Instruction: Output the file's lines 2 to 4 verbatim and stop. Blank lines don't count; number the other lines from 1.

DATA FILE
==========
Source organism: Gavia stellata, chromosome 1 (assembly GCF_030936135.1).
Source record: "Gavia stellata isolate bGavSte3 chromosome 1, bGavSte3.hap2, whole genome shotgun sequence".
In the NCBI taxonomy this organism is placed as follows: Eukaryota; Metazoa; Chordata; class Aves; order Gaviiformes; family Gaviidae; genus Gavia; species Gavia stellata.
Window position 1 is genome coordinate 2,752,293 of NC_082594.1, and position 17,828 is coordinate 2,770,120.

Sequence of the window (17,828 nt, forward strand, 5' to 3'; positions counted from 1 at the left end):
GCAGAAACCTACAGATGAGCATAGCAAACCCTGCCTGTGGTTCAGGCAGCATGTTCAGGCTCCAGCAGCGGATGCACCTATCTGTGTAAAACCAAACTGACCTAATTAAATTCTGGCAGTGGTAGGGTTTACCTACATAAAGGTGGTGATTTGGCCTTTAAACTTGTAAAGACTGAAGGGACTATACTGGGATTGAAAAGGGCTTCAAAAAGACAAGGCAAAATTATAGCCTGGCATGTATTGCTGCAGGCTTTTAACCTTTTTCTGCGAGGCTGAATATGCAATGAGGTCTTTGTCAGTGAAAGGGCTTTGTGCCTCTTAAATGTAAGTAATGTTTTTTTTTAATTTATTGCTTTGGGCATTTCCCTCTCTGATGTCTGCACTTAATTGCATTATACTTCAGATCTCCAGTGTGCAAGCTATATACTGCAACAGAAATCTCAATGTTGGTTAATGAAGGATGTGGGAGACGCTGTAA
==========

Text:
Source record: "Gavia stellata isolate bGavSte3 chromosome 1, bGavSte3.hap2, whole genome shotgun sequence".
In the NCBI taxonomy this organism is placed as follows: Eukaryota; Metazoa; Chordata; class Aves; order Gaviiformes; family Gaviidae; genus Gavia; species Gavia stellata.
Window position 1 is genome coordinate 2,752,293 of NC_082594.1, and position 17,828 is coordinate 2,770,120.